Farewell Klopp: the madness that engulfed European football

And so ends the fairy-tale romance of Klopp


Taha Anis April 16, 2015
The fabled yellow wall will never forget Klopp, and Klopp will never forget the yellow wall. PHOTO: REUTERS

KARACHI: “It was like a heart attack. It was one day after [the 3-2 victory over Malaga]," Jurgen Klopp told The Guardian regarding Mario Goetze’s decision to join Bayern Munich. “I had one day to celebrate and then somebody thought: 'Enough, go back down on the floor'. At our training ground [general manager] Michael Zorc walked in like somebody had died. Michael asked if I wanted to talk and I said: 'No, I have to go'.”

Klopp revealed he was unable to talk to anyone, even his wife, after it was announced that Goetze will leave the club. Perhaps Goetze’s story sums up Klopp’s Dortmund journey better than anything else.

The diminutive playmaker — the darling of German football as he was called when he used to don the colours of Dortmund — was promoted to the first team by Klopp. In just a few years he became the focal point of the side and helped them to the Champions League final. Then along came Bayern, and Bayern could not be turned down. Klopp lost the player he was building his side around — his darling, Germany’s darling. But that was not the only hurdle Klopp had to jump. His seven years at Dortmund have been defined as much by the myriad of problems he has had to overcome as by the unlikely successes he has mustered despite those problems.

It all started in 2008 when Dortmund parted ways with Thomas Doll after finishing 13th in the league. The club’s decision to sign Klopp was not a particularly popular one to begin with; the towering manager oversaw FSV Mainz 05’s relegation and resigned after he was unable to help them gain promotion. A manager from a lower division and a team that had finished just three places above the relegation spots — hardly a match made in heaven.

In his first season, Dortmund finished sixth. In his next, they finished fifth and qualified for the Europa league. An upward trajectory, but even the most optimistic fans of football-crazed Dortmund would not have dreamt of what was to come.

In 2010-11, the club roared to the title, winning it by a clear seven points. Just five years ago, Dortmund were battling bankruptcy and a very real threat to their existence — now they were champions of Germany. The campaign included a league double over defending champions Bayern and set several records on the way, including claiming an incredible 47 points from the 51 available in the second half of the season.

Many wrote it off as a one-off. By all means and purposes, it should have been. It was not. The next season they won the title by 12 points, gaining top spot in round 20 and never relinquishing it for the rest of the reason. Again it included a league double over Bayern, who suddenly realised they were not the only power at work in Germany anymore.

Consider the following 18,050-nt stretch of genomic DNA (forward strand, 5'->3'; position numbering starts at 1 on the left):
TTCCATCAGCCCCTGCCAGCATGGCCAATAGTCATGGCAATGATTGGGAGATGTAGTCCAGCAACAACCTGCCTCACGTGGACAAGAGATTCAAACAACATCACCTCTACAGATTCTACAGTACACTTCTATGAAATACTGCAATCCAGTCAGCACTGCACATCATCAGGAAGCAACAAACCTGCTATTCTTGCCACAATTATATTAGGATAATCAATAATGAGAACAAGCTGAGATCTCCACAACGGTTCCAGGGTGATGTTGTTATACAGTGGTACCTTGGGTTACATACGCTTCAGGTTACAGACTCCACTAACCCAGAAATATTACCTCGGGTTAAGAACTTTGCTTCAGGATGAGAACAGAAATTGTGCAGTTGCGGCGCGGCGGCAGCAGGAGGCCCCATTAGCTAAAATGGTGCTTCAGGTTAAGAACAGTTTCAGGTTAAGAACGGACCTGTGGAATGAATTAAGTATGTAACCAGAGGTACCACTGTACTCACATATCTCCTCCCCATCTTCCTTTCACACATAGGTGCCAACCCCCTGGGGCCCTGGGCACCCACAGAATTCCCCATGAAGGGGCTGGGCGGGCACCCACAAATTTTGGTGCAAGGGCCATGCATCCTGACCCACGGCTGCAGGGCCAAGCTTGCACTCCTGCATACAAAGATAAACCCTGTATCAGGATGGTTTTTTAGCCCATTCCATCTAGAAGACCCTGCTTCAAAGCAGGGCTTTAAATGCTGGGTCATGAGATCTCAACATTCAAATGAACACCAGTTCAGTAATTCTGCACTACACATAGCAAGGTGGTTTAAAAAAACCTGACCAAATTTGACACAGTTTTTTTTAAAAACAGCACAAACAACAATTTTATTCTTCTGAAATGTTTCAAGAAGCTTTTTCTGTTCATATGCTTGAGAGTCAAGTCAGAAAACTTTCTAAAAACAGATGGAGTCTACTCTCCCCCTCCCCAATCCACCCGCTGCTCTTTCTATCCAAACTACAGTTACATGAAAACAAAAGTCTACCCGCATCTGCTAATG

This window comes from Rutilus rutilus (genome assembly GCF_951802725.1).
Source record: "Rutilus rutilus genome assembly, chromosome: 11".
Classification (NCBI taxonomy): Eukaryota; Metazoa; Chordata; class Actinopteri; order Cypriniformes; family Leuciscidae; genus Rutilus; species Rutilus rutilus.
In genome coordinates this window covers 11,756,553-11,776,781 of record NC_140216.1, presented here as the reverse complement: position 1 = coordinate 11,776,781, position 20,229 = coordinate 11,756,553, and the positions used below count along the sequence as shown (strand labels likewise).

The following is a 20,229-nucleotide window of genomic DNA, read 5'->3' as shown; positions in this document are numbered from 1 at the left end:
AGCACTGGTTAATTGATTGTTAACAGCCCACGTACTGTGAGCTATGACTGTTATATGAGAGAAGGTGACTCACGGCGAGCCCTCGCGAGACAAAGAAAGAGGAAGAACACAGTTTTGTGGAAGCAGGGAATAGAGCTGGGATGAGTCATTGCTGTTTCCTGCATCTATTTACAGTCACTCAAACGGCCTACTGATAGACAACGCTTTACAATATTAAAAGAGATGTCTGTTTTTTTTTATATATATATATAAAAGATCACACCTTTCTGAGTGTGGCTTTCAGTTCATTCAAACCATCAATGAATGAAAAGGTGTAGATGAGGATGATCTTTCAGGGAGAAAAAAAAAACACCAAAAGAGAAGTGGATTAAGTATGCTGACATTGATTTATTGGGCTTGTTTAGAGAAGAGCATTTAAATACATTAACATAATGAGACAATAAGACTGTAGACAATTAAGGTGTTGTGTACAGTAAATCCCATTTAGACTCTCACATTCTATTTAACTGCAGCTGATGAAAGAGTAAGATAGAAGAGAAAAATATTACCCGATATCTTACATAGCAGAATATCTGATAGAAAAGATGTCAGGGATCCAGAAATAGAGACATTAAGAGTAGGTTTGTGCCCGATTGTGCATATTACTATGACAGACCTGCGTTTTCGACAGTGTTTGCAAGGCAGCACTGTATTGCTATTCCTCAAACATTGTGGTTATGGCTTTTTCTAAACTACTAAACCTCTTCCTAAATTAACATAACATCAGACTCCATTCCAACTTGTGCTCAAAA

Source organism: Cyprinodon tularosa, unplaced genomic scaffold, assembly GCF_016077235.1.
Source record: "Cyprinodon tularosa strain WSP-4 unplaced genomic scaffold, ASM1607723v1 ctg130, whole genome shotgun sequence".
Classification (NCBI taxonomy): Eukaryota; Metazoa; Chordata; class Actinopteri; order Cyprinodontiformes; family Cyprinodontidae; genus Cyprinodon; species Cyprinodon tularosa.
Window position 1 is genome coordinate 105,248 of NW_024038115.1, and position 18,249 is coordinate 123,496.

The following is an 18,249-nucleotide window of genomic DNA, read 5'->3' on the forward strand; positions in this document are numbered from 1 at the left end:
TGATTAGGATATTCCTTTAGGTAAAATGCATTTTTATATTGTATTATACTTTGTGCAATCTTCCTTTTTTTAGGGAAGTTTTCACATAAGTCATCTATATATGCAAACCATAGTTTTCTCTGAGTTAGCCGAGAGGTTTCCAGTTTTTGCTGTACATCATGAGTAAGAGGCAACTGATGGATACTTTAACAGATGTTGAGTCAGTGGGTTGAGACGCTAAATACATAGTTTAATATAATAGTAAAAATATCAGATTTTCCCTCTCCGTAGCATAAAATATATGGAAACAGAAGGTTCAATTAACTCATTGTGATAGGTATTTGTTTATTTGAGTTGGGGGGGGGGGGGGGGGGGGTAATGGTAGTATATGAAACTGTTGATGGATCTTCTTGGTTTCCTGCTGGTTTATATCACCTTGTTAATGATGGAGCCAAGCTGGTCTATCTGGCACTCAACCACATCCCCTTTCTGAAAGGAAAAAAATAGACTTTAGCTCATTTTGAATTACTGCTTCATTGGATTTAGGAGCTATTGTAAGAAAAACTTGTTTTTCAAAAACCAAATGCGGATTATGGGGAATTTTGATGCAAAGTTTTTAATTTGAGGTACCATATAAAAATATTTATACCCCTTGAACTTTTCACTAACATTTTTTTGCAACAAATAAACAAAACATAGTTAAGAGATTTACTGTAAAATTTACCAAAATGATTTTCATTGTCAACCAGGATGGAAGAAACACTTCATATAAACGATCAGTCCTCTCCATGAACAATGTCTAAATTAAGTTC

And as if to underline that, Klopp’s Dortmund followed up the league win with a 5-2 dismantling of Bayern in the DFB-Pokal final. The side Bayern had helped save from bankruptcy less than 10 years ago was now its biggest threat to German dominance.

Such remarkable results would go on to become a hallmark under Klopp, with Dortmund employing an unrelenting and breathless pressing game and a similarly high-octane form of counter-attack. The 3-2 win over Malaga in the 2012-13 run to the final; Marco Reus and Felipe Santana scoring in the 91st and 93rd minutes when Dortmund were 2-1 down and needed to win to go through. The 4-1 win over Real Madrid, featuring a four-goal Lewandowski salvo, as Dortmund truly announced themselves as a force in Europe. The 2-0 win over eventual champions Real last year. It seemed Dortmund’s Klopp — unsung, unfancied and unheralded — existed only to defy the odds with nothing but sheer power of will. And for several glorious years, he fought and defeated the established hegemony of power.

However, dwarfed in terms of financial muscle by Bayern and the other giants of Europe, Dortmund were unable to hold onto their best players and slowly began the demise of Der BVB. Nuri Sahin, Shinji Kagawa, Goetze and Robert Lewandowski all left one after the other but Klopp carried on, weakened by each body blow, until it all finally caught up with him this season. From being the heroes who conquered German and European hearts to self-labelled ‘complete idiots’, Dortmund’s fall from grace has been as remarkable as their rise once was. Klopp, understandably, felt it was time to move on like his players had before him.

And so ends the fairy-tale romance of Klopp, eccentric to the point of being almost maniacal, and Dortmund, the club with the most passionate fans of them all. His last season has been as underwhelming as his predecessor’s but the legend of Klopp — the man who gave Dortmund their pride back — shall endure. The fabled yellow wall will never forget Klopp, and Klopp will never forget the yellow wall.

 

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